Good Fruit Grower

August 2014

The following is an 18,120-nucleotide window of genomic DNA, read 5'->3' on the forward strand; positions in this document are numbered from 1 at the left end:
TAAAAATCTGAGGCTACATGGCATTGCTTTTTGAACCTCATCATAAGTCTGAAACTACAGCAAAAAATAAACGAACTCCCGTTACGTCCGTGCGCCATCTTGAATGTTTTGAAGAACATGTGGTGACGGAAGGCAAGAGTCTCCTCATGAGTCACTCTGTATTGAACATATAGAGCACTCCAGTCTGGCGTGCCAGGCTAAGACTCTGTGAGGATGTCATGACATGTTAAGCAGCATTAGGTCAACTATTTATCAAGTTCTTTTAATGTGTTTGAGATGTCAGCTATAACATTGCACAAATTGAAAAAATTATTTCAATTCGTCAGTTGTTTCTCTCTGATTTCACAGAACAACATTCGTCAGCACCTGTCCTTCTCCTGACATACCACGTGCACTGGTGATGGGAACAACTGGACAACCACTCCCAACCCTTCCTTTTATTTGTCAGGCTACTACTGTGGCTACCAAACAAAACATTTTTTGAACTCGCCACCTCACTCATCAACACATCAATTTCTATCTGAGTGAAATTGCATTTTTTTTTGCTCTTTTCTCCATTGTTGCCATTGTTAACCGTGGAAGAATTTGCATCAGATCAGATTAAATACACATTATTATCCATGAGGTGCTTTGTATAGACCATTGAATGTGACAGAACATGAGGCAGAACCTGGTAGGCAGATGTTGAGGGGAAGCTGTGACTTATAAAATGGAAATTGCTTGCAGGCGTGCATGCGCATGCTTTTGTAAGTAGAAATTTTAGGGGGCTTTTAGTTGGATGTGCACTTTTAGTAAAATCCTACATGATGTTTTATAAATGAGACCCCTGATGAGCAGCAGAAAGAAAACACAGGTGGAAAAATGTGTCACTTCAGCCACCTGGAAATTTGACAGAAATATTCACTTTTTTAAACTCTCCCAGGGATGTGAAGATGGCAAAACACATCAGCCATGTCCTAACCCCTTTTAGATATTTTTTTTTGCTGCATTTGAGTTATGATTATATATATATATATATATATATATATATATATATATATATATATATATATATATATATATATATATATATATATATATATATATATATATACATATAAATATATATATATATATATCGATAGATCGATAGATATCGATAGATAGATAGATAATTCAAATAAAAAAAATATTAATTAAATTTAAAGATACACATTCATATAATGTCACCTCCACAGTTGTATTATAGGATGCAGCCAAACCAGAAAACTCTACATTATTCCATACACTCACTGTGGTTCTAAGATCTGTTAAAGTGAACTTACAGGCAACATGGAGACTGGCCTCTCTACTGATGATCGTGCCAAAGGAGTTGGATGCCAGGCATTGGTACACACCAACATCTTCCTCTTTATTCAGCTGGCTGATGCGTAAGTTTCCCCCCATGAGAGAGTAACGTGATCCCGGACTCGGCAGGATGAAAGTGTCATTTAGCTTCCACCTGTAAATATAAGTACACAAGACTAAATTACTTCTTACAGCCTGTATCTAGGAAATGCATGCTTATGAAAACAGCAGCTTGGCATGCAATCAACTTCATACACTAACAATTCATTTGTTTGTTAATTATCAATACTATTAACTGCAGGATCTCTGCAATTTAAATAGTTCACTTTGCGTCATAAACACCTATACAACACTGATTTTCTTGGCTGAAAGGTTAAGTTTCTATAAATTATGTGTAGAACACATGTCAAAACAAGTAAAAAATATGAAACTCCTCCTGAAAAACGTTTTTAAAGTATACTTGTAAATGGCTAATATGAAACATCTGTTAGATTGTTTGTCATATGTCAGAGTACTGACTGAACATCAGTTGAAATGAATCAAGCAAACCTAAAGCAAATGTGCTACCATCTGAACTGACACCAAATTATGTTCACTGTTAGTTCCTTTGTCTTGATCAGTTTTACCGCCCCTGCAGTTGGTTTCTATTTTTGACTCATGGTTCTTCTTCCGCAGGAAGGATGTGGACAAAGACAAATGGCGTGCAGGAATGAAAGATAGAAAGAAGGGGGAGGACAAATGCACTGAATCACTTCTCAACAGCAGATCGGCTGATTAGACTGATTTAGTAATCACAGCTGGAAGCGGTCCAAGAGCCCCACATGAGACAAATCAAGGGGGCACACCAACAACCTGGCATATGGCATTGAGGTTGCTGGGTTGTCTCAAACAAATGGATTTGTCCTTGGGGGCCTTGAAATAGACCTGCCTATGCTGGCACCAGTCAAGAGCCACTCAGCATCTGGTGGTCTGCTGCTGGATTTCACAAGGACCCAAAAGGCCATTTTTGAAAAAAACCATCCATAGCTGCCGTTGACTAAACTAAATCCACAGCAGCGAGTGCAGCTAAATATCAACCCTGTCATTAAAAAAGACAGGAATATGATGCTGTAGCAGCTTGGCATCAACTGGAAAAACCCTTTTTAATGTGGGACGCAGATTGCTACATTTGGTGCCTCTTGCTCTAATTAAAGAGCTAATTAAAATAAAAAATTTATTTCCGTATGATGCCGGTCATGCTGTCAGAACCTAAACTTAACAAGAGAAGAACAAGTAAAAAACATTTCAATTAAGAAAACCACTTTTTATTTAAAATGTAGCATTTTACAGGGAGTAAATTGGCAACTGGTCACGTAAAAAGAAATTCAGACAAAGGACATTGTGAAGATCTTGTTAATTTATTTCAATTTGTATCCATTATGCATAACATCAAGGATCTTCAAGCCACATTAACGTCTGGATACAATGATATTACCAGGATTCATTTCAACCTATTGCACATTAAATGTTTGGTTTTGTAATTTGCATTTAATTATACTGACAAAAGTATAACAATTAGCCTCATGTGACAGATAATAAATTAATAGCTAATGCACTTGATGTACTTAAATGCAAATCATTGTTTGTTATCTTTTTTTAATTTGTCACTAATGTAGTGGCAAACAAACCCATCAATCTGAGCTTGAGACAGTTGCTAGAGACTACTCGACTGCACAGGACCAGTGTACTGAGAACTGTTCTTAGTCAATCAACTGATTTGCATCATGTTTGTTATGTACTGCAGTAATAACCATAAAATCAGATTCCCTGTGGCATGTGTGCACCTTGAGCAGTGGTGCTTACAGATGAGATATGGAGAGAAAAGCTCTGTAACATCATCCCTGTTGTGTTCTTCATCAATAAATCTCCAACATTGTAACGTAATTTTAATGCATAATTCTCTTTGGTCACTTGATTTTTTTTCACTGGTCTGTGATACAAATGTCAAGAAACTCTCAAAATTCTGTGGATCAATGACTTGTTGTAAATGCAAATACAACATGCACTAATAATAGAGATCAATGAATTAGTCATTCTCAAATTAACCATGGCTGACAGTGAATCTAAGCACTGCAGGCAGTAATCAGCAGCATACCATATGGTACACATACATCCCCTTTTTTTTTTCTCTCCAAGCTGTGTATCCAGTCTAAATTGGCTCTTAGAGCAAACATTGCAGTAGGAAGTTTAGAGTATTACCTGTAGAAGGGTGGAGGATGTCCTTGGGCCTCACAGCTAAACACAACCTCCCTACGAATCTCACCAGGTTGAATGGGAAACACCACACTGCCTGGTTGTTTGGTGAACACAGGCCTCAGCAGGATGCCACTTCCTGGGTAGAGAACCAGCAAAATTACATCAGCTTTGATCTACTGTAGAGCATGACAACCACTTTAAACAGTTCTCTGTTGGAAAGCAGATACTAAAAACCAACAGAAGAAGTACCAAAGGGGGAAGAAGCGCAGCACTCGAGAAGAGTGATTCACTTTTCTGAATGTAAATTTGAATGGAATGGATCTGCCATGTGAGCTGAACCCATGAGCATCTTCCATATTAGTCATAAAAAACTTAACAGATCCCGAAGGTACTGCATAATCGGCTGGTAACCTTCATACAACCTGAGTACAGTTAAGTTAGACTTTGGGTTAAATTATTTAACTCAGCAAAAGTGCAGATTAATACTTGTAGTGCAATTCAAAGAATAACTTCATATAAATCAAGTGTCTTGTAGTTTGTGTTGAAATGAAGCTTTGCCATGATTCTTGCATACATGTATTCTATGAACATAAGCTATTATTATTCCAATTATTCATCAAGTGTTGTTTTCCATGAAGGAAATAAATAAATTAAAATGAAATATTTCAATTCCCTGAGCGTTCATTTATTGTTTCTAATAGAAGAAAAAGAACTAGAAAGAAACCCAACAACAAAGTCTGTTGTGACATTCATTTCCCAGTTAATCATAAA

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46 AUGUST 2014 Good Fruit Grower Symms celebrates A CENTURY Symms Fruit Ranch is one of the few remaining tree fruit shippers in Idaho. by Geraldine Warner W hat does it take for a fruit-growing company to survive for a century? R.A. "Dick" Symms, whose grandfa- ther established Symms Fruit Ranch at Sunny Slope, Idaho, tells all in a book he wrote to mark the company's centennial. He recommends that business operators follow his "Principles for Living," the most important of which is to have integrity, which will give them credibility in the community and with their employees. They also should have moral courage, good judgment, a set of priorities, perseverance, and a sense of humor, he says. A little luck will always help, but success mostly depends on diligence and productivity. "I've noticed that people who work the hardest are the luckiest," he says. Symms Fruit Ranch, one of very few deciduous fruit producers remaining in Idaho today, supplies the world with apples, peaches, apricots, pears, plums, pluots, nectarines, and cherries. It also grows grapes for Ste. Chapelle Winery, which it founded but no longer owns, and produces a range of other crops. Richard Symms, founder of the fruit-growing busi- ness, was born in Iowa and moved with his family to Kan- sas. After their marriage in 1896, Richard and his wife Eva became dairy farmers and had three children, Darwin (Dick's father), Leta, and Doyle. Richard read a lot in newspapers and magazines about fruit growing. Many of the orchards he learned about were in western Oregon in the famous Willamette Valley. In 1912, at the age of 44, he had a chance to draw on a piece of land for homesteading in Oregon. "He put his money in—I think it might have only been about $100—and drew out his lot, which I believe was 40 acres," grandson Dick recounts in his glossy, 180-page book entitled Symms Sunny Slope: The Life and Times of the Symms Family, which is packed with pictures, history, and anecdotes. "But instead of being in western Oregon, where the land was fertile and where fruit was already grown, the land was in eastern Oregon, where volcanic rocks, sage- brush, and errant tumbleweeds, offspring of the common Russian thistle, prospered," Dick continues. "Unaware of this, my grandfather decided to head out West." The nearest railroad stop to his property was Caldwell, Idaho. On arrival in Caldwell, Richard bought a team of horses, a wagon, and supplies and headed out to fi nd his property, determined to fulfi ll his dreams. 46 AUGUST 2014 Good Fruit Grower Consider for your next planting: • BRUCE PONDER • SUSAN WILKINSON • ADAM WEIL • DAVE WEIL 503-538-2131 • FAX: 503-538-7616 BENEFITS: • Disease tolerant • Cold hardy • Adapts well to all cherry-growing districts • Forms flower buds and comes into bearing quicker than Mazzard with a better distribution of flower buds Roots available for SPRING DELIVERY Call Tree Connection: 800-421-4001 Dwarfing Cherry Rootstock Krymsk ® 5 Krymsk ® 6 [cv. VSL-2, USPP 15,723] [cv. LC-52, USPP 16,114] "Krymsk ® 5 and Krymsk ® 6 cherry rootstocks have proven to be the best rootstock for our orchards. They are yield efficient, grow and adapt well, and are cold hardy." —John Morton The Dalles, Oregon

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